• Approve the server certificate request using the CA certificate. [Certificate Authority application]
  • Merge the CA certificate as a trusted root into the server certificate key ring file. [Both the Certificate Authority and Server Certificate Administrationapplications]
  • Merge the approved server certificate into the server certificate key ring file. [Both the Certificate Authority and Server Certificate Administrationapplications]
  • Turn on SSL access for the port in the Server document for the CA server. [Public Address Book]

Setting up an internal CA server: the steps

Now for the details on how to set up the CA server. Take note: there are lots of steps in this process, but many of them are so obvious that you won't even need instructions. As mentioned previously, these steps will differ if you are using Release 4.6.1. The steps below are written for Release 4.6. A future article will cover the steps needed for 4.6.1.

Use the following legend to remember which application you need to be in to perform the task:

Figure 1. Certificate Authority legend
Certificate Authority legend

Creating the Certificate Authority application

  1. Create a database using the certca.ntf template and name it certca.nsf.
  2. Give yourself the CAPrivilegedUsers role in the access control list. You can also add the names of other individuals or groups acting as a CA at your organization.

You do not have to create the Server Certificate Administration application, since Notes automatically creates this database during setup.

Creating a CA certificate and merging it into the CA key ring file

  1. Open the Certificate Authority application.
  2. On the opening screen, choose Create Certificate Authority Key Ring & Certificate (step 1).
    Figure 2. Certification Authority steps
    Certification Authority steps
  3. Enter a name for the key ring file and enter a password.
  4. Enter the name you want to use for the CA. This is the distinguished name that you will use when issuing certificates, which will appear on the certificates that you sign.
  5. Click the Create Certificate Authority Key Ring button.
  6. Notes displays a confirmation of the information you just entered. Read the information to make sure that it is correct and click OK.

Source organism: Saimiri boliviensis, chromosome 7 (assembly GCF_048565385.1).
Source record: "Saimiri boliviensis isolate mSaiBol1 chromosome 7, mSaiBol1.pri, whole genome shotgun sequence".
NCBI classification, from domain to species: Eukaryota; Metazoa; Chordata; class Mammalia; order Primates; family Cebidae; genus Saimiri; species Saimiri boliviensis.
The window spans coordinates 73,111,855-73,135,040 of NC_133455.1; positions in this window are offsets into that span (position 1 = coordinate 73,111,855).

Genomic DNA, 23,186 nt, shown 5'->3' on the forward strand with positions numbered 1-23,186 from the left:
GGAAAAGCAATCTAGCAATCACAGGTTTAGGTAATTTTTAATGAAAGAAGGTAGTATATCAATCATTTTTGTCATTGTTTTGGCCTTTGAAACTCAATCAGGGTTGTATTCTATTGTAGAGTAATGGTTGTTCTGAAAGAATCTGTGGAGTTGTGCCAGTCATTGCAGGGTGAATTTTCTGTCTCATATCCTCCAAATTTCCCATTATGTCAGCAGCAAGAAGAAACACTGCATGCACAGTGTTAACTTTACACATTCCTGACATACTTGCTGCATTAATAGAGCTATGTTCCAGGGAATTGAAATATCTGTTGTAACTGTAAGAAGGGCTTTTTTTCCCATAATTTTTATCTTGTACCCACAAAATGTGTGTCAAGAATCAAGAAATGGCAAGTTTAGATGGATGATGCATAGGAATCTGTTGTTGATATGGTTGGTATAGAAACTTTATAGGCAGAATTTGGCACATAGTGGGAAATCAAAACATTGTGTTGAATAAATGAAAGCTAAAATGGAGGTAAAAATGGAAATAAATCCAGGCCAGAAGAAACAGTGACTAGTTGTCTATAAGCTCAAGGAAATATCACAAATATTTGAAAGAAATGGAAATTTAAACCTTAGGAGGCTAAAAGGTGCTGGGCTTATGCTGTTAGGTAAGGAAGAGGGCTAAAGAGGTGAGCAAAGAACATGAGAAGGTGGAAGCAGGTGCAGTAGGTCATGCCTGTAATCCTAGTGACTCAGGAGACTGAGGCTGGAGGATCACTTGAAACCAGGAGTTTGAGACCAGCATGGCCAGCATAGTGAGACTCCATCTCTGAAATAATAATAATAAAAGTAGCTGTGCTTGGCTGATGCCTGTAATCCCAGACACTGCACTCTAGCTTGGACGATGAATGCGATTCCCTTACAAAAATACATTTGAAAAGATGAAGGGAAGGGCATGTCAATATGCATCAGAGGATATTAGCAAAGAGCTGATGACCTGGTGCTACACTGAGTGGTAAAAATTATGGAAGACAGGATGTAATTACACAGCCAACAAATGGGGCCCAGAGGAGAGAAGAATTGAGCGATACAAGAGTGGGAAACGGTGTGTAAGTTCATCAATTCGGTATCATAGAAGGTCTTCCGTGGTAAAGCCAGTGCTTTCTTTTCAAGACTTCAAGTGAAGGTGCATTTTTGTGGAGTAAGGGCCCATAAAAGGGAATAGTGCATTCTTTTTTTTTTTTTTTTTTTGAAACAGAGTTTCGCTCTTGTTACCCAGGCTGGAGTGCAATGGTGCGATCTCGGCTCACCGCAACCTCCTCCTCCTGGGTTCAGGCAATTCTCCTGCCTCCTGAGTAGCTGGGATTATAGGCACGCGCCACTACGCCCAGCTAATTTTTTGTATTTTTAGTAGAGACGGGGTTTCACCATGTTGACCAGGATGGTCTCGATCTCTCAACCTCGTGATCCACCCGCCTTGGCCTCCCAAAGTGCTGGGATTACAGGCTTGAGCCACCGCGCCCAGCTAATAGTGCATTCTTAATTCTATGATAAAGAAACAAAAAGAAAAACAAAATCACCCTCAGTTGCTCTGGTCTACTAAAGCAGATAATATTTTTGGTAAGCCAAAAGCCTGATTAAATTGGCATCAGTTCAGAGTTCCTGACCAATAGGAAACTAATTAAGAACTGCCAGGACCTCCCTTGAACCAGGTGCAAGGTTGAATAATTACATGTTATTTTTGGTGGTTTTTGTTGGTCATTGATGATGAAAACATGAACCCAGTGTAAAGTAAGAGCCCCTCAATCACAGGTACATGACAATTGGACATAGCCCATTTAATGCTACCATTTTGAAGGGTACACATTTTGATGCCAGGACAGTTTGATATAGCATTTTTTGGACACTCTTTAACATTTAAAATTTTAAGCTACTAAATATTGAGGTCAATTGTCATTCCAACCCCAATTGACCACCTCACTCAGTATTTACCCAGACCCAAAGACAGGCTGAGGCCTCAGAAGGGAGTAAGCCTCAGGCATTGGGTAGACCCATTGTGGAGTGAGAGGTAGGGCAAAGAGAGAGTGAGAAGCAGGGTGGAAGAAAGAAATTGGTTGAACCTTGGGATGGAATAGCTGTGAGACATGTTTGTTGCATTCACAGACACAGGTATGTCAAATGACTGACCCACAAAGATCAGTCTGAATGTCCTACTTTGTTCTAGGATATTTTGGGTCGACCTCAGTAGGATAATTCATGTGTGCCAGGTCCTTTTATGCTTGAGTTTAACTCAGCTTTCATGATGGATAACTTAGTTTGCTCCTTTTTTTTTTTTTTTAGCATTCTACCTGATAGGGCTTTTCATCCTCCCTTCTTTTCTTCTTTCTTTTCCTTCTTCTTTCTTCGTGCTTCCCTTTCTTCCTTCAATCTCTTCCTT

7. Make a backup copy of the key ring file that was just created and store it in a secure location.

Creating a server certificate request for the CA server

  1. Open the Server Certificate Administration application.
  2. On the opening screen, choose Create Key Ring (step 1).
    Figure 3. Server Certificate Administration steps
    Server Certificate Administration steps
  3. Enter a key ring name and password. Make sure you give the server key ring file a different name from the CA's key ring file.
  4. Enter the components of your server's distinguished name. The common name must be the fully distinguished name of your server, for example, Jspera.lotus.com.
  5. Click the Create Key Ring button.
  6. Notes displays a confirmation of the information you just entered. Read the information to make sure that it is correct and click OK.
  7. Click Create Certificate Request (step 2).
  8. Enter the password of the server's key ring file (i.e. the one you entered in step 3 above).
  9. Leave Paste into form on CA's site selected.
  10. Click Create Certificate Request.
  11. The information that appears in this dialog is the certificate in PKCS format. You want to copy this certificate from the Server Certificate Administration application to the Certificate Authority application. Highlight the text in the dialog box and copy it to the clipboard. Click OK.
  12. Open the Certificate Authority application and choose Submit Server Certificate Request (1st option under Configuration Utilities).
    Figure 4. Configuration Utilities section
    Configuration Utilities section
  13. Paste the request into the Certificate field on the form. The contact information is unnecessary since you are acting as both the server administrator and the CA.
  14. Click Submit Certificate Request and click OK. This pastes the request into the Certificate Authority application.

Approving the server certificate request using the CA certificate

  1. In the Certificate Authority application, in the left hand pane, click Certificate Requests.
    Figure 5. Certificate Authority application
    Certificate Authority application
  2. Open the request you just submitted.
  3. Deselect the option to send mail to the administrator, since you are the administrator.
  4. You can change the validity period for the certificate if you want. Otherwise, click Approve.
  5. Enter the password for the CA's key ring file and click OK. Notes will also ask you for the DNS name of your server. Enter that information and click OK.

Merging the CA certificate as a trusted root into the server certificate key ring file

  1. Open the Certificate Authority application and choose Pick Up Certificate Authority Certificate (last option on the screen).
    If necessary, click the Main Menu button on the action bar to display the numbered list of steps.